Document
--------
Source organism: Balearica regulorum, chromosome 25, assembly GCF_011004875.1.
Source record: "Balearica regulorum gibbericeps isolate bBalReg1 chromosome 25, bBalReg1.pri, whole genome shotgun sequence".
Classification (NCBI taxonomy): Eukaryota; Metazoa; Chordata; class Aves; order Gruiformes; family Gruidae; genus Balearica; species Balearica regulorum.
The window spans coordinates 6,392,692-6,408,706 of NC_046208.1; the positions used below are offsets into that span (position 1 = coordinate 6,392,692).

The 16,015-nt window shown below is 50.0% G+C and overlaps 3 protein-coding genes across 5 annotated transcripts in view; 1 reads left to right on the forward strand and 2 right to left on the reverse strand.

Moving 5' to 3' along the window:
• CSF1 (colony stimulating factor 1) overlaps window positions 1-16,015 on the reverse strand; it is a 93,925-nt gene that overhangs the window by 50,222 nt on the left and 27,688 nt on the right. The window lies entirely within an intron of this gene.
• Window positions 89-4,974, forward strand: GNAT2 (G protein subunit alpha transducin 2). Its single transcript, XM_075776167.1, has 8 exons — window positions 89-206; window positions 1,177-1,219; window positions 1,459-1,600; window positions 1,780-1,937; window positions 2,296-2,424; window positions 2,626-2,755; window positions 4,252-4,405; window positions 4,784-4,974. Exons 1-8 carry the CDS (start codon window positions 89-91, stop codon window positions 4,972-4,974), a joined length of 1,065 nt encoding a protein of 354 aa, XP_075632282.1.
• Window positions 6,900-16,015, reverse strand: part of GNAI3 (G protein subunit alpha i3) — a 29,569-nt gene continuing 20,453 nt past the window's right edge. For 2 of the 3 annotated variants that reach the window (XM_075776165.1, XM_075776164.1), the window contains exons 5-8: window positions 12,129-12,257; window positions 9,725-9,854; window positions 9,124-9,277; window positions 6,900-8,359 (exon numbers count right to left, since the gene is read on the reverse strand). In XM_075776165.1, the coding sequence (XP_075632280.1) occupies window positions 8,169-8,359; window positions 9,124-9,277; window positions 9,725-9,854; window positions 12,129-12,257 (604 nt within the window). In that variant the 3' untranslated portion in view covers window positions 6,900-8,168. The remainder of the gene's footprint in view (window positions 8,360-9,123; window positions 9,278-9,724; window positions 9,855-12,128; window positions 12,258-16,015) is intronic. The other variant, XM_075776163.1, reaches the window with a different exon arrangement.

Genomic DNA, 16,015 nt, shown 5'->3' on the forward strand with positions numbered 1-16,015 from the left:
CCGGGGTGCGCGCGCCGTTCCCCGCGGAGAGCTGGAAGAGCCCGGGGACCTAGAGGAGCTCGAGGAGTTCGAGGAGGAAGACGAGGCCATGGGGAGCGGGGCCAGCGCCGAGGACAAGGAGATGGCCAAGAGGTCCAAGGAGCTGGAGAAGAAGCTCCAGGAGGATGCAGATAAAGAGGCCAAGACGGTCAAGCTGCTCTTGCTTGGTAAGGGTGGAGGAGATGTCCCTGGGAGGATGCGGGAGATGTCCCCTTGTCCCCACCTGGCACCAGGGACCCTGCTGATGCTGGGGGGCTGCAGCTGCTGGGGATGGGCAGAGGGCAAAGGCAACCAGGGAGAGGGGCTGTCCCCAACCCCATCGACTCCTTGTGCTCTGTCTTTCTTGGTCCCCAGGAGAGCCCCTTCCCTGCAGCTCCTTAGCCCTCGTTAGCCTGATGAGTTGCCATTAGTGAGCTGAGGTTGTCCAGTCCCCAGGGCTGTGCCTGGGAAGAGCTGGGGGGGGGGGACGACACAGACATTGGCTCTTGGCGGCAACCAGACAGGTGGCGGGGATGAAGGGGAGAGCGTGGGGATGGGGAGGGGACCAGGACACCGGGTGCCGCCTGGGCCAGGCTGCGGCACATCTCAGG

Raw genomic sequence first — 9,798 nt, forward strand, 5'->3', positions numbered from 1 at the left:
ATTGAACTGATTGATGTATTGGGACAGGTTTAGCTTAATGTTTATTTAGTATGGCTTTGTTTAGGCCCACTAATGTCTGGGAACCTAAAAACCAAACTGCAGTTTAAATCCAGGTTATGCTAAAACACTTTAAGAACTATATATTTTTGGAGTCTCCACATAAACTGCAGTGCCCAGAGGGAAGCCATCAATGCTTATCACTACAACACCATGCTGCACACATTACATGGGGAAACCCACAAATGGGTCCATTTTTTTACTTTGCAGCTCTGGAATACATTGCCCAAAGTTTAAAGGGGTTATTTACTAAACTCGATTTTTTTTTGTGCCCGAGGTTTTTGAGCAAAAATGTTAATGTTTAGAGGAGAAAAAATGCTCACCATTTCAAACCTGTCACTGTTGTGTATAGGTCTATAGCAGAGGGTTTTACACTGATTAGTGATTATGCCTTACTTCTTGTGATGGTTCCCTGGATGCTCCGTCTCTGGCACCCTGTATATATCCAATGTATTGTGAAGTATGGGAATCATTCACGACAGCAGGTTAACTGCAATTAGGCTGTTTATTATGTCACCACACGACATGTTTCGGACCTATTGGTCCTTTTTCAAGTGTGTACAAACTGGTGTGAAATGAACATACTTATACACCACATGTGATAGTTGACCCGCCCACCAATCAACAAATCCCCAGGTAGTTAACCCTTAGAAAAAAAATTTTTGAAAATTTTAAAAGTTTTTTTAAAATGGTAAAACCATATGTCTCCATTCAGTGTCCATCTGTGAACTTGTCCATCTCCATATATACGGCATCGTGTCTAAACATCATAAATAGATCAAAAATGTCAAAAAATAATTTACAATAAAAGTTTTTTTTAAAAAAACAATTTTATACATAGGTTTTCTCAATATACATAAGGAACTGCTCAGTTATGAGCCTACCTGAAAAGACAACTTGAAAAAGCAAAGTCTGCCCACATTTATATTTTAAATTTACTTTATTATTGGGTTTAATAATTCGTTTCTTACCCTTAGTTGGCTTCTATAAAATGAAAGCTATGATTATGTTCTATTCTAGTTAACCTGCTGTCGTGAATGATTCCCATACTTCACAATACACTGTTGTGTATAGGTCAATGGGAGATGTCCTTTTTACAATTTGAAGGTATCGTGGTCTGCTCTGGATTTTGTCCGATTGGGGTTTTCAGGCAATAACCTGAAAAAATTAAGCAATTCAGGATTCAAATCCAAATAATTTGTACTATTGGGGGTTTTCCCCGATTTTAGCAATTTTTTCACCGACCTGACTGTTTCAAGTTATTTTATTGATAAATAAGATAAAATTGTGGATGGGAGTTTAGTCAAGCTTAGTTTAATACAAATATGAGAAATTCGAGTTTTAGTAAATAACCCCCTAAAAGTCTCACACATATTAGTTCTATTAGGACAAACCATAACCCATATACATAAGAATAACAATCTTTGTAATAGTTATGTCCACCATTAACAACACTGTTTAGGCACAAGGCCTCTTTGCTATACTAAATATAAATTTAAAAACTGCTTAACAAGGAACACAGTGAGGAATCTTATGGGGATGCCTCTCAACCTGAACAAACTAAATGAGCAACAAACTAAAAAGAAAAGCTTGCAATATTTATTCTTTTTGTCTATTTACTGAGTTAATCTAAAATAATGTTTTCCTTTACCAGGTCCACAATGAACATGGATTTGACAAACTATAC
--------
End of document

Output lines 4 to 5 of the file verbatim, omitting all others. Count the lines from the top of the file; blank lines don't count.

The window spans coordinates 6,392,692-6,408,706 of NC_046208.1; the positions used below are offsets into that span (position 1 = coordinate 6,392,692).

The 16,015-nt window shown below is 50.0% G+C and overlaps 3 protein-coding genes across 5 annotated transcripts in view; 1 reads left to right on the forward strand and 2 right to left on the reverse strand.